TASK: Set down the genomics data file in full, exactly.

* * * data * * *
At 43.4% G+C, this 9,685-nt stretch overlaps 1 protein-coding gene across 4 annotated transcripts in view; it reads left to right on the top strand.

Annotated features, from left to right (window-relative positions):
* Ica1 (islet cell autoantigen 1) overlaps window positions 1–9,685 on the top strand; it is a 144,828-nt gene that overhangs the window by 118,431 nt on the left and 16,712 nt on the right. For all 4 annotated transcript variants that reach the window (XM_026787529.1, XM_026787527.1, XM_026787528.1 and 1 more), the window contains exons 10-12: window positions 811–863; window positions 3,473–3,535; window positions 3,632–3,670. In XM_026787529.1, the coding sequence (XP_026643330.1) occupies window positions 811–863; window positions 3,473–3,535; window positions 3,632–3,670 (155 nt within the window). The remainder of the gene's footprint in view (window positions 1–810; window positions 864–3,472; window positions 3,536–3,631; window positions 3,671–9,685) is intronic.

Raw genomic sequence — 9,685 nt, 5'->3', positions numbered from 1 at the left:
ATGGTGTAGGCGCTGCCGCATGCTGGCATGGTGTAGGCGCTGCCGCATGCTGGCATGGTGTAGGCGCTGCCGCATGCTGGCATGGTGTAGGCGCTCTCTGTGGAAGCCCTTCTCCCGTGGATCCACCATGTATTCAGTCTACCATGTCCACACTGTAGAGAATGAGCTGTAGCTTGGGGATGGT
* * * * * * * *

At 43.4% G+C, this 9,685-nt stretch overlaps 1 protein-coding gene across 4 annotated transcripts in view; it reads left to right on the top strand.

Annotated features, from left to right (window-relative positions):
* Ica1 (islet cell autoantigen 1) overlaps window positions 1–9,685 on the top strand; it is a 144,828-nt gene that overhangs the window by 118,431 nt on the left and 16,712 nt on the right. For all 4 annotated transcript variants that reach the window (XM_026787529.1, XM_026787527.1, XM_026787528.1 and 1 more), the window contains exons 10-12: window positions 811–863; window positions 3,473–3,535; window positions 3,632–3,670. In XM_026787529.1, the coding sequence (XP_026643330.1) occupies window positions 811–863; window positions 3,473–3,535; window positions 3,632–3,670 (155 nt within the window). The remainder of the gene's footprint in view (window positions 1–810; window positions 864–3,472; window positions 3,536–3,631; window positions 3,671–9,685) is intronic.

Raw genomic sequence — 9,685 nt, 5'->3', positions numbered from 1 at the left:
ATGGTGTAGGCGCTGCCGCATGCTGGCATGGTGTAGGCGCTGCCGCATGCTGGCATGGTGTAGGCGCTGCCGCATGCTGGCATGGTGTAGGCGCTCTCTGTGGAAGCCCTTCTCCCGTGGATCCACCATGTATTCAGTCTACCATGTCCACACTGTAGAGAATGAGCTGTAGCTTGGGGATGGT